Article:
Peace Activism in the UK during the Cold War is an online resource that features newly digitised documents from the collection of the Campaign for Nuclear Disarmament (CND), housed at LSE Library, providing new insights into different aspects of the British peace movement in the 1980s. These are complemented with video commentary by activists, policymakers, and academics. This resource allows us to re-examine UK peace activism in the 1980s along several themes.


The pervasive impact of the nuclear arms race is still debated, decades into the nuclear age. But scholarship has focused mainly on questions of development, deployment and diplomacy of nuclear arsenals and has neglected how the nuclear arms race nurtured the identity, economy, culture and politics of societies; and, most importantly the role played by concerned citizens to avert a nuclear disaster. The contours and implications of anti-nuclear mobilisation has been fairly well researched for key western European countries over the past decade. Developments in Southern Europe, however, have not yet been substantially studied.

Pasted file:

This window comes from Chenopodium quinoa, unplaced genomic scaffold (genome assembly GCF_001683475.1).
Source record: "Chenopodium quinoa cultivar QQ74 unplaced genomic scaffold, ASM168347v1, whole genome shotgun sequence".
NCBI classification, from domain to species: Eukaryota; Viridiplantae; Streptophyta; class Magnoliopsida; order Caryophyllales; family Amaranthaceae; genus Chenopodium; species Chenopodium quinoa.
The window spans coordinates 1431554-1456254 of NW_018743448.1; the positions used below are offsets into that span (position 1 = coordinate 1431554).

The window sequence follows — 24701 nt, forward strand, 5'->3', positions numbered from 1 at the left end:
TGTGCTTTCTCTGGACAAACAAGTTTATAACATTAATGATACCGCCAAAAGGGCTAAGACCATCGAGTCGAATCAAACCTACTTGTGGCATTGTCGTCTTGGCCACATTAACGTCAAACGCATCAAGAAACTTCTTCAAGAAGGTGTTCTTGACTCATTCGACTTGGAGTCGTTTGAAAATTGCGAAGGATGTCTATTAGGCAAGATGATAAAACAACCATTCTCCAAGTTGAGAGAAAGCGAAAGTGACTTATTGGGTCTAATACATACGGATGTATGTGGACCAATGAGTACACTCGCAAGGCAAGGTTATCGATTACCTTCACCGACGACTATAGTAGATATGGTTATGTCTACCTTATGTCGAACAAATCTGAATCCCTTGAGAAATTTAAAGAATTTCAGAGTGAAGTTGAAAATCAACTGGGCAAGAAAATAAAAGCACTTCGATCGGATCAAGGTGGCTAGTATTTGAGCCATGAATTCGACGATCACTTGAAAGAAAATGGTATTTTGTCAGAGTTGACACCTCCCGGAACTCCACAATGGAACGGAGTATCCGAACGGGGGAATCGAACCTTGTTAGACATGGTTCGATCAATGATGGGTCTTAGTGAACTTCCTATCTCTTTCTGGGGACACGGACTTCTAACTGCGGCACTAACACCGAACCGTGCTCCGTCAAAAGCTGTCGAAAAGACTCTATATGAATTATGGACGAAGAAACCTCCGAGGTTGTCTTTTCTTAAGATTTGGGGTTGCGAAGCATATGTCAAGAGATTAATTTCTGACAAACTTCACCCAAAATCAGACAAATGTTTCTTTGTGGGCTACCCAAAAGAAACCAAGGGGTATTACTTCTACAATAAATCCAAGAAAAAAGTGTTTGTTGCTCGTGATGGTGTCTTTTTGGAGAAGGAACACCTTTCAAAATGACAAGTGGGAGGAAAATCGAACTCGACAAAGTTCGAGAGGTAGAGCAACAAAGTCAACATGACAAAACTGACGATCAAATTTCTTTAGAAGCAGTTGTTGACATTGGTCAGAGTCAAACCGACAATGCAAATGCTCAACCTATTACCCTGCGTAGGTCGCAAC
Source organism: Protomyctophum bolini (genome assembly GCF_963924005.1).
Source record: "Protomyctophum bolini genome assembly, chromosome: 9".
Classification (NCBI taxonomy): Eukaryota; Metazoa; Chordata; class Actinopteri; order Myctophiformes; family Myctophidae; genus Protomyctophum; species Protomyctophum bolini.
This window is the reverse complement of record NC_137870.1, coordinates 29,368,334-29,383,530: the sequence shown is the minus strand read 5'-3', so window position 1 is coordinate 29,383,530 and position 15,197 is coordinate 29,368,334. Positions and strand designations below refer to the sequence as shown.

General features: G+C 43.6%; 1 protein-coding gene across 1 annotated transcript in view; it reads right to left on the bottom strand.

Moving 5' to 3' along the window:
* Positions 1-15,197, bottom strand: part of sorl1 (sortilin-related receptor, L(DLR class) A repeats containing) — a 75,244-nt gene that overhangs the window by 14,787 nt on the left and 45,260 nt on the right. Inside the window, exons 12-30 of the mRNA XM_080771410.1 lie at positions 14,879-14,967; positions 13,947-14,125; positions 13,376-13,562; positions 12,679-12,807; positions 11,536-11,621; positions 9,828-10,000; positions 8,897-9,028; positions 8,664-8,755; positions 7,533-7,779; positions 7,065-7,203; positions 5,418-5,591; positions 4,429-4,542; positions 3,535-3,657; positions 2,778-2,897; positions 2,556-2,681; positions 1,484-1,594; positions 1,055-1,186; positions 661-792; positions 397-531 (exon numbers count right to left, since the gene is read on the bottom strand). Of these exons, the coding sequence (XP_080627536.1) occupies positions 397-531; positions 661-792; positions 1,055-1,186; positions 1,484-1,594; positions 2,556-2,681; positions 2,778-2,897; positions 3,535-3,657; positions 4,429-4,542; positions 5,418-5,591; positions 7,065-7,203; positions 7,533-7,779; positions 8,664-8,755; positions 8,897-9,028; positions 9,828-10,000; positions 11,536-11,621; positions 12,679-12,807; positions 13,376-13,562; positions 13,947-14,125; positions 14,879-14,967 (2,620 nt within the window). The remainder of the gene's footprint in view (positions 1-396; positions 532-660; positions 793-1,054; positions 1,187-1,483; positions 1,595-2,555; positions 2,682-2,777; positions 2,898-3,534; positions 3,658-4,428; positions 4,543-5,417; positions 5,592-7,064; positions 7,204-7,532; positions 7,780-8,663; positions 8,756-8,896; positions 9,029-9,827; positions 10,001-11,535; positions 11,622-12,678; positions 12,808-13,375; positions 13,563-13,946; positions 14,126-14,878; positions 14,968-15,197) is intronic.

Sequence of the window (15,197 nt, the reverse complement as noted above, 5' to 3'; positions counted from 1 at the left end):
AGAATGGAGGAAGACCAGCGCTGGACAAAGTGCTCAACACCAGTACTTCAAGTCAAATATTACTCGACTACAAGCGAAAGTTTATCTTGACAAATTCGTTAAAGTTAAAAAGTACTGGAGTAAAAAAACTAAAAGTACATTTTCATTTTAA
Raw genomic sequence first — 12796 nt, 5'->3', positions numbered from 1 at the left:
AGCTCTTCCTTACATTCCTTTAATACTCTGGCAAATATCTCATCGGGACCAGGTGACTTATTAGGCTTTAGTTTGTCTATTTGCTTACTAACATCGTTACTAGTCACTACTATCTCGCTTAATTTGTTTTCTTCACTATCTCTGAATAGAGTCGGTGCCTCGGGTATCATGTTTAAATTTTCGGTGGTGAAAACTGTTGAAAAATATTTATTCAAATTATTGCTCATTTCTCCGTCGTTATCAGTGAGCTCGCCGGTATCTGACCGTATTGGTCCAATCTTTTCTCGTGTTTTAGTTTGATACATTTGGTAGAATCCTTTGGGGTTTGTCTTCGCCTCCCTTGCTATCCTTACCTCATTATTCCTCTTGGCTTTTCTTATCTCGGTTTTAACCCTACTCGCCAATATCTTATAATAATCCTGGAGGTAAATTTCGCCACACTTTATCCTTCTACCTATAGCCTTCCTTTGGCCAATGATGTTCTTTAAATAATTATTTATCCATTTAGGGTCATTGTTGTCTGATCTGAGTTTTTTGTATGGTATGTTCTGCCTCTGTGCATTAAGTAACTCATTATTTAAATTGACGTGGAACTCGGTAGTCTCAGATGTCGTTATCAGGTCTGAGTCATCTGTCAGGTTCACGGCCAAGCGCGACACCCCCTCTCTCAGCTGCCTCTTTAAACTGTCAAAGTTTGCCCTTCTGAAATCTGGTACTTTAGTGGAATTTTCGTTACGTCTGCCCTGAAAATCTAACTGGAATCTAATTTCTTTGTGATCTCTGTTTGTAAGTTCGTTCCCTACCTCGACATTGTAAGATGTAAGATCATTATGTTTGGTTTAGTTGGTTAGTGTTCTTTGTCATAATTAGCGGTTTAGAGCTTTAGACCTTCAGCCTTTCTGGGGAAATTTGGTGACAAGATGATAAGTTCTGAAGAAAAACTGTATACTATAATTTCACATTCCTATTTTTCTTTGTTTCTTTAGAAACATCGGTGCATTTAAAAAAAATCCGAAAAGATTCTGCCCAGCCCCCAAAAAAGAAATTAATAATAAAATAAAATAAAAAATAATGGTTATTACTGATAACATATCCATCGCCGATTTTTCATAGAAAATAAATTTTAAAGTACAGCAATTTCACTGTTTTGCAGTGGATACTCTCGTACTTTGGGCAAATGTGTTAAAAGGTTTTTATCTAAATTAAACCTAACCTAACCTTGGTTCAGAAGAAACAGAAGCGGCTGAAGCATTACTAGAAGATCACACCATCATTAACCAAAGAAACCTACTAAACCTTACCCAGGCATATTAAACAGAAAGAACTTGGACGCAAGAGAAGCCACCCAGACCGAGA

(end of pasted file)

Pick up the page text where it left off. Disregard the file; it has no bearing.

The key objective of this exhibition is to shed light on anti-nuclear and anti-militarist Peace protests in Southern European countries during the late 1970s and the 1980s. The focus will be on Greece, Italy and Spain. During the nuclear crisis, people in Southern Europe like in the rest of the continent sought to re-evaluate their own past, present, and future. The societal response to arms deployment was an expression of rapid sociocultural and technological changes that started in the 1960s and continued with the transformations of the 1970s and 1980s. As activists united to oppose the dire nuclear threat, they engaged and responded to core concerns of safety, peace, democratic participation, mobilisation for disarmament and vitality of citizen engagement. The Nobel Peace Prize for 2017 to the International Campaign to Abolish Nuclear Weapons (ICAN) acts as a reminder of the existential threat that nuclear weapons still pose to humanity and the value in harnessing the power of the people.